Two pieces of news make it apparent that a key piece of wearable computing is gaining steam.
- Bloomberg reports that Samsung on September 4 will introduce the Galaxy Gear, described as an Android-powered “wristwatch-like” device that will offer phone service, Web surfing and email functionality.
- While Apple has not officially confirmed that it is working on an eWatch, eWeek said the company has hired Jay Blahnik, one of the developers of Nike’s FuelBand, an electronic wristband that tracks workouts and fitness. Apple is heavily rumored to be working on an eWatch and this move is seen essentially as confirmation of those efforts.
The electronic watch sector is destined to be pretty crowded.https://o1.qnsr.com/log/p.gif?;n=203;c=204663295;s=11915;x=7936;f=201904081034270;u=j;z=TIMESTAMP;a=20410779;e=iAccording to eWeek:
"Smart watches from Apple and Samsung will have plenty of competition—nearly every major tech brand has admitted to having such a device in the works, and so do many lesser-known brands."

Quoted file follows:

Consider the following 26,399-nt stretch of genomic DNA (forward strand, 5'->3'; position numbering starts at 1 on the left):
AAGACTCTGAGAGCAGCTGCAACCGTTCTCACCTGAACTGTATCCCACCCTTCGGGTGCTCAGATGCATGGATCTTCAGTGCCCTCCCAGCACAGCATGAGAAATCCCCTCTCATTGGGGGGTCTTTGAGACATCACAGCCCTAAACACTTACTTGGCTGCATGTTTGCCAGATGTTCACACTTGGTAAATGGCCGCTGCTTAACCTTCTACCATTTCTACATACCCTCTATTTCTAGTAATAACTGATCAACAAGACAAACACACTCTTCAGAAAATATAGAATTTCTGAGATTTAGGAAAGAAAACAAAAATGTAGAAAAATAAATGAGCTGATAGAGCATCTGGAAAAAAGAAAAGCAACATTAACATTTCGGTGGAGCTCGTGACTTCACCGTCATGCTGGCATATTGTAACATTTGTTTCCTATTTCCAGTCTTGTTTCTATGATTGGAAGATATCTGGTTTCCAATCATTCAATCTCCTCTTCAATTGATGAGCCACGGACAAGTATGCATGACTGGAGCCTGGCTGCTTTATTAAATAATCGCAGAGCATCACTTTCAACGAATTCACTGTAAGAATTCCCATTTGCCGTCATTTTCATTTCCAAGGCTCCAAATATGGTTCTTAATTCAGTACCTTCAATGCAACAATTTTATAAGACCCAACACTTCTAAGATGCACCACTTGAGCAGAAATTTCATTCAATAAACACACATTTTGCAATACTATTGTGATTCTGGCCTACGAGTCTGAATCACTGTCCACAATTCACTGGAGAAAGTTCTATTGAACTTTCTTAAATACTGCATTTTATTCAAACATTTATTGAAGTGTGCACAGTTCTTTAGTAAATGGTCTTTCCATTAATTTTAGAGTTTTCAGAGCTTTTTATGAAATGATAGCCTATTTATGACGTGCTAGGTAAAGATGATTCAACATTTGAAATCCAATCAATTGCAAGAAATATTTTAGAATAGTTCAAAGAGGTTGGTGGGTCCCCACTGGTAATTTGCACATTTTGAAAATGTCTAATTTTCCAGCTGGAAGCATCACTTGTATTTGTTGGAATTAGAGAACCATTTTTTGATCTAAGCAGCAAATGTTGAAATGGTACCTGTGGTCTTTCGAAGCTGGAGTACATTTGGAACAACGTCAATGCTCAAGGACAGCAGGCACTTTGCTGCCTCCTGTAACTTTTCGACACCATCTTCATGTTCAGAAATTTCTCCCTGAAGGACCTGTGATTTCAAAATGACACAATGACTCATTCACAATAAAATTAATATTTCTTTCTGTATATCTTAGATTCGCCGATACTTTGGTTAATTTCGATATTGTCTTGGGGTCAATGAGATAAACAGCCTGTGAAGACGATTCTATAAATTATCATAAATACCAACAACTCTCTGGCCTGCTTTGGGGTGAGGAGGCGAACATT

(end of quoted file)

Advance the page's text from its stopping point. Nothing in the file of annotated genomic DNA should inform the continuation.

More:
The bigger picture is even more intriguing. Electronic glasses and watches are the most visible first steps in what could become a deluge. Computerworld’s Mike Elgan suggests that what these gadgets represent is far more than adding data to what the user sees and supplementing the time of day carried on a watch:
Wearable computing is nothing less than a fundamental shift in our relationship to computers and the Internet.
The long story makes the essential point that integrating computing into the body that is using it creates personal area networks (PANs), which result in applications that are different and more nuanced than computers carried by the owner, such as smartphones and laptops. Specialized uses tied to the specific area of the body hosting the PAN will emerge. In short, electronic glasses and watches are an early wave of PANs, which herald a significant change in mobility and its uses.
BusinessInsider’s Marcelo Ballve makes much the same point. He takes it a step further by assessing the wearable computing market and looking at some of the emerging subcategories. He quotes IMS Research numbers that indicate that the market could grow from 14 million to 171 million between 2011 and 2016. ABI Research, in what Ballve says is a more recent study, suggests that annual shipments could reach 485 million by 2018. He takes a look at the bracelet, smartwatch and eyewear segments.
The wearable computing segment seems like a natural. The first sign that that indeed is the case is the great interest from both vendors and end users in electronic glasses and watches. IT departments should track this growing segment. Bring your own device (BYOD) may eventually give way to Wear your own device (WYOD).